Samsung Chromebook vs Acer Chromebook

Google netbooks go head-to-head

Samsung Chromebook 12 things you need to know

The Google Chromebook UK release date is 15 June, when the first units go on sale.

Google intends Chromebooks to be a simpler way of browsing the web – the OS is essentially just the Google Chrome browser itself, with no desktop, taskbar or separate app browser.

It's a completely cloud based computer and is dependent on being connected to the internet to work properly. The bonus of this is that your files are always updates as is the Chrome OS used on Chromebooks – the software will always be updated automatically.

It's certainly a limited OS but, depending on what you use a laptop or a tablet for, it might be enough. However, a Chromebook is no workhorse - it's very much in the netbook category though, as you'll hear, the pricing is surprisingly high.

You can check out our Hands on: Google Chromebook review that we did with one of Google's CR-48 prototype Chrome netbooks, but while we were able to test the operating system itself, it's a different machine than you'll buy on the market.

When Chromebooks go on sale on 15 June, there will be two models, one from Acer and another from Samsung.

We've taken a look at the basic specs of the two models, but we'll be following it up with full reviews of both of them soon.

Chromebook display

The Samsung Chromebook has a 12.1-inch 1280 x 800 display – the same as that in the CR-48 prototype Chromebook - while the Acer is more of a traditional netbook chassis, with an 11.6-inch widescreen HD display with a 1366 x 768 resolution.

Chromebook processor

Both the Samsung and Acer Chromebooks have Atom N570 1.66Ghz dual-core processors, an improvement on the CR-48 prototype processor which was an N455. We're hoping the new Pineview processors should help speed up the CPU and graphics in the Chromebook, both video and general performance wasn't the best in the prototype.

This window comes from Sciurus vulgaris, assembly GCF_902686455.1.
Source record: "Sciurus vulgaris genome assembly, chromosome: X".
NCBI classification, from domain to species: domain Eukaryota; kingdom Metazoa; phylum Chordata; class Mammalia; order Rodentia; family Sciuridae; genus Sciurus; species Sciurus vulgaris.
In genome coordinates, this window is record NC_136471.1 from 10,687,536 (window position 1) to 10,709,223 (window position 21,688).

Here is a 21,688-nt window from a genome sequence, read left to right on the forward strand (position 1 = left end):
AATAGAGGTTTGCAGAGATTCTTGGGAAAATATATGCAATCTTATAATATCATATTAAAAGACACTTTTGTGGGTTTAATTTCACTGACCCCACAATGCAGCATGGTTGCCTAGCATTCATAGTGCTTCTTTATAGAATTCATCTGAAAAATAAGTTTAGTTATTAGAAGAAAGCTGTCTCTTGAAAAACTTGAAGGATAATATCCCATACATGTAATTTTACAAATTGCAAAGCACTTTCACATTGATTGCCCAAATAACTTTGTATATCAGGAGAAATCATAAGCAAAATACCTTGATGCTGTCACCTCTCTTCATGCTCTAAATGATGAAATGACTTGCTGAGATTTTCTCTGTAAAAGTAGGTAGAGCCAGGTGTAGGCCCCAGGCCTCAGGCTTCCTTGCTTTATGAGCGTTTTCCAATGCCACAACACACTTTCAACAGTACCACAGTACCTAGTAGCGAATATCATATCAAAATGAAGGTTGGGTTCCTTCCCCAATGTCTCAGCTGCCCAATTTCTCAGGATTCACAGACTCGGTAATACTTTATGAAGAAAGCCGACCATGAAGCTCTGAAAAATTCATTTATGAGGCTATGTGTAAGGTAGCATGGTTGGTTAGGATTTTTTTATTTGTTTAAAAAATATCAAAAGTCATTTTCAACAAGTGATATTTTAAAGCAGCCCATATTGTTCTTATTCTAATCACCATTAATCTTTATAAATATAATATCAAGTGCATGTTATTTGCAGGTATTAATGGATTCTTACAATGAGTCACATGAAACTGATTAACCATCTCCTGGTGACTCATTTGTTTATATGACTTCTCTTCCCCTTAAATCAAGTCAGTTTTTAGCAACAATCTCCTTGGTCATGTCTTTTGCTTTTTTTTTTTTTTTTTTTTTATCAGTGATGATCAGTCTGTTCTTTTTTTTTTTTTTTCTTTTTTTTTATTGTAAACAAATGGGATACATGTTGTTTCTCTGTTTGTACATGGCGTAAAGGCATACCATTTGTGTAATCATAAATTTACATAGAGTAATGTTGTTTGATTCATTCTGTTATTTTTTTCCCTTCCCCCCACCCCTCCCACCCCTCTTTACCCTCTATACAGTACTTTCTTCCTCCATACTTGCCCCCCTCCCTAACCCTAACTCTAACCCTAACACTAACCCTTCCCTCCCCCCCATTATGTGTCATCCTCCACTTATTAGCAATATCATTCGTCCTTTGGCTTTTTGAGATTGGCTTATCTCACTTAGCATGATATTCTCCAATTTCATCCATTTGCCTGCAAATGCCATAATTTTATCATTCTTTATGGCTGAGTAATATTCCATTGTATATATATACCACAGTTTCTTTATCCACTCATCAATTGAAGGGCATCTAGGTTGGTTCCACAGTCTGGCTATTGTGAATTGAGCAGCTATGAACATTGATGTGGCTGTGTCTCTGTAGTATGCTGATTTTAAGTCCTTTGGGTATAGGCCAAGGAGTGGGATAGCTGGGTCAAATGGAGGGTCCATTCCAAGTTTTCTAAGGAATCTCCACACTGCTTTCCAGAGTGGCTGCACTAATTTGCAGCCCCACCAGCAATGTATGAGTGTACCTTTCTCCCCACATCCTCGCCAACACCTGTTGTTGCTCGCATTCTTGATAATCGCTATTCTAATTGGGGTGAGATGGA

SAMSUNG: Its Chromebook has a larger screen than Acer's

Chromebook connectivity

Both Chromebooks have built in dual-band Wi-Fi and universally compatible 3G. Both Wi-Fi only and 3G/Wi-Fi versions of the Samsung Chromebook will be available.

Chromebook pricing

The Samsung Chromebook's price won't be cheap with a direct currency conversion suggesting the UK is paying significantly more for both the 3G ($499 in the US, which is around £305 in today's currency market) and Wi-Fi ($429, or £262) versions. The Wi-Fi version of the Acer is set to be set at the $349 mark, or £212 in the UK. To be honest, the latter is more like the pricing we were expecting for Chromebooks.

Chromebook battery life

Samsung says its Chromebook can be used for up to 8.5 hours continuously, while Acer claims 6 hours. Chrome has a very deep sleep mode and quick resume, so we're interested to know how long you can have it in standby. Like your tablet or phone, Samsung envisages your Chromebook will spend more time in sleep mode than completely off.

Acer chromebook

ACER: The Google Chromebook made by Acer is a smaller model, much more like a netbook that we're used to seeing

Chromebook weight

Both the Samsung and Acer Chromebooks are extremely lightweight at 1.48 and 1.45Kg respectively. Both are considerably lighter than the 1.72Kg CR-48. To put that in context, a (significantly more powerful) 13.3-inch MacBook weighs 2.1kg, an iPad 2 weighs 601g and an Acer Aspire One netbook weighs in at around 1.2kg.

Chromebook storage

As with the CR-48 prototype, the Samsung and Acer Chromebooks also come with a 16GB SSD on board. Surprised? Remember, Chrome OS is all about storing your files and data in the cloud.

Chromebook specification

Both have HD webcams as well as two USB 2.0 ports, 4-in-1 memory card slots and audio jacks. But it's in terms of display connectivity that the Chromebooks differ. While the Samsung model has a Mini-VGA port, the Acer's display out is an HDMI out.

Chromebook Design

While the Acer Chromebook is black, Samsung's Chromebook has a silver and white design - we're looking forward to bringing you full reviews of both models around launch.


Liked this? Then check out Google: 'We want to strip out operating system frustration'

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